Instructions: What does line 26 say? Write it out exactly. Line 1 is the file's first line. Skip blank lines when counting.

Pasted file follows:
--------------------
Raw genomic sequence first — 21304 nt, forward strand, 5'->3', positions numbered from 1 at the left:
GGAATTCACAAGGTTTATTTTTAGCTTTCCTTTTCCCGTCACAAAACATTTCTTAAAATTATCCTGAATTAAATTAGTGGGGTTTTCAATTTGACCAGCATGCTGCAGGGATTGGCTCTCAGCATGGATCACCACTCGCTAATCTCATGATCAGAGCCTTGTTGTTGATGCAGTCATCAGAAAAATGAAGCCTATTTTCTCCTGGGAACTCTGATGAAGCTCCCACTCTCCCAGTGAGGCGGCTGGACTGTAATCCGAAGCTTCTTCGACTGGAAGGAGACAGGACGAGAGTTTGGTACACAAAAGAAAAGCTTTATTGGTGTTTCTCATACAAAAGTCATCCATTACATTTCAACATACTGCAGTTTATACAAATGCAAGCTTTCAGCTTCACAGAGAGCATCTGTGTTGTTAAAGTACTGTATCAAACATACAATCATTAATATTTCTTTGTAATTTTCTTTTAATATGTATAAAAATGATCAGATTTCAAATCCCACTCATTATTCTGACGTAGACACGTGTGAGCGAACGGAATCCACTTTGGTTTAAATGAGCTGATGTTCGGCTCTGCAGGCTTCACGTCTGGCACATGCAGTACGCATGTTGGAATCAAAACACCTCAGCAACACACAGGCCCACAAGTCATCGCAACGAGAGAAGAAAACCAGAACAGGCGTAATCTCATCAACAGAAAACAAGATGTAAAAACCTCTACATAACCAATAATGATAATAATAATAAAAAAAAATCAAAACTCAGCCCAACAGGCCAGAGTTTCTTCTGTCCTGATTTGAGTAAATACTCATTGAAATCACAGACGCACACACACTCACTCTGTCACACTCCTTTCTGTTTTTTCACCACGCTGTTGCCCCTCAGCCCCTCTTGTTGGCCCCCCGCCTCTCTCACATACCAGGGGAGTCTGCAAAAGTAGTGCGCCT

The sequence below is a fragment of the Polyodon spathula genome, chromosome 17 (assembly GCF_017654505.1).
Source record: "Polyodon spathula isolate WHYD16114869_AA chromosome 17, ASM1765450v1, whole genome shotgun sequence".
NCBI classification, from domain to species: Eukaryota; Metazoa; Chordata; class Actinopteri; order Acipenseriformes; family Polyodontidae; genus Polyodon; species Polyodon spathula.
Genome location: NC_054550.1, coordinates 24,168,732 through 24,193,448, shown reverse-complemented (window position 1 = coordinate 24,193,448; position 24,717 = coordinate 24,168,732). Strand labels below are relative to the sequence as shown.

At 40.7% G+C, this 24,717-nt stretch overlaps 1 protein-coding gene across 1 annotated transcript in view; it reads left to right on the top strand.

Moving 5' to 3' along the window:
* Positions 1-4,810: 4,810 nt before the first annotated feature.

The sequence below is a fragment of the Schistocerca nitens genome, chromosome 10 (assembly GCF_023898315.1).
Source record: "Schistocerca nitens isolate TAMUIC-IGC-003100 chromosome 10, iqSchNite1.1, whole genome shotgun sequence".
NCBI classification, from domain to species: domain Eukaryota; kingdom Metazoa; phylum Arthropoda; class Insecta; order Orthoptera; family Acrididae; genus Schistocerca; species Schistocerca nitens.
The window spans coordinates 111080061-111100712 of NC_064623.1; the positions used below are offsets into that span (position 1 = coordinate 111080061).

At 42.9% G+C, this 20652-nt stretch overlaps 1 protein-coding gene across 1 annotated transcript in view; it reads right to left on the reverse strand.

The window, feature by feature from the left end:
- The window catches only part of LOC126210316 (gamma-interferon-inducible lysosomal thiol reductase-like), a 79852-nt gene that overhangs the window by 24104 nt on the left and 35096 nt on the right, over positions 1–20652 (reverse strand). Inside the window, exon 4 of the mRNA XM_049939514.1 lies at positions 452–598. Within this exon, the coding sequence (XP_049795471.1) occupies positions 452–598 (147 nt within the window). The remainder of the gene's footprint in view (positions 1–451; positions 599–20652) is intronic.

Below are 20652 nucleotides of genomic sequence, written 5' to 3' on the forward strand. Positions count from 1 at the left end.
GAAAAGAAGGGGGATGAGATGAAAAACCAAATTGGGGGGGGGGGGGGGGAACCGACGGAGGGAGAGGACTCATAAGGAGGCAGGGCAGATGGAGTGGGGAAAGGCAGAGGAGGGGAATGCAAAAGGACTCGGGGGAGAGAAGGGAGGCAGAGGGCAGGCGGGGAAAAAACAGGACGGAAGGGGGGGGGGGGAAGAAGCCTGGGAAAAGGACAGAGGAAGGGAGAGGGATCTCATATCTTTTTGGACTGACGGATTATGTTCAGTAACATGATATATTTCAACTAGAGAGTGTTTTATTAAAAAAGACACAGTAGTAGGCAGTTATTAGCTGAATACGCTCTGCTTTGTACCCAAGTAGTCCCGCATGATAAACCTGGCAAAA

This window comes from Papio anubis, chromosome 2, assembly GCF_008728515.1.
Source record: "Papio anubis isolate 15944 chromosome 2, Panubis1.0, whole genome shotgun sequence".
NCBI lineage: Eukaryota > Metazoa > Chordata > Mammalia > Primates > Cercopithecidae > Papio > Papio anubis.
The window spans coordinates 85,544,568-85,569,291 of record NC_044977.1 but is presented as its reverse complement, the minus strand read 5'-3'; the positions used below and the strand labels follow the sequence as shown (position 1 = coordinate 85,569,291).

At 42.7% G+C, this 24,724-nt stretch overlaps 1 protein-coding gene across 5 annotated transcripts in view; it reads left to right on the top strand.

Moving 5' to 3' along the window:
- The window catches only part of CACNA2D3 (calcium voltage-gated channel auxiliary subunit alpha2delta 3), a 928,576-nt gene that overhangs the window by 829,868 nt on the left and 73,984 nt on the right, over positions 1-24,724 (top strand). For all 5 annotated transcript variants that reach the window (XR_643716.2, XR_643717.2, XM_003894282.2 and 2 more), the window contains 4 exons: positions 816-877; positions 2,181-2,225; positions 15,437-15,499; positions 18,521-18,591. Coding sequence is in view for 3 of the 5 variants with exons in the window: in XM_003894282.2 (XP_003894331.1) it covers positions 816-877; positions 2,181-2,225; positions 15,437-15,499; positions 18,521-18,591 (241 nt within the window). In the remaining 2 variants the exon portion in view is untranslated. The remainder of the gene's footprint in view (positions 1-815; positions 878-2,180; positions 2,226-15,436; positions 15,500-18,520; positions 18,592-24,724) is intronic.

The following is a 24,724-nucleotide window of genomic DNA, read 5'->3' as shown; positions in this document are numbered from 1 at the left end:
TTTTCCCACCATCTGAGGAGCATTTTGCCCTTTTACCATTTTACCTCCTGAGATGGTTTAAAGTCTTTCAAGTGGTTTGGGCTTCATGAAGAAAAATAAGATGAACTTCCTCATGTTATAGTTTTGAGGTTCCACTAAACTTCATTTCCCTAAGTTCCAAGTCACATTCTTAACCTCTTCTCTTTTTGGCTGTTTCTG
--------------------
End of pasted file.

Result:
The following is a 24,724-nucleotide window of genomic DNA, read 5'->3' as shown; positions in this document are numbered from 1 at the left end: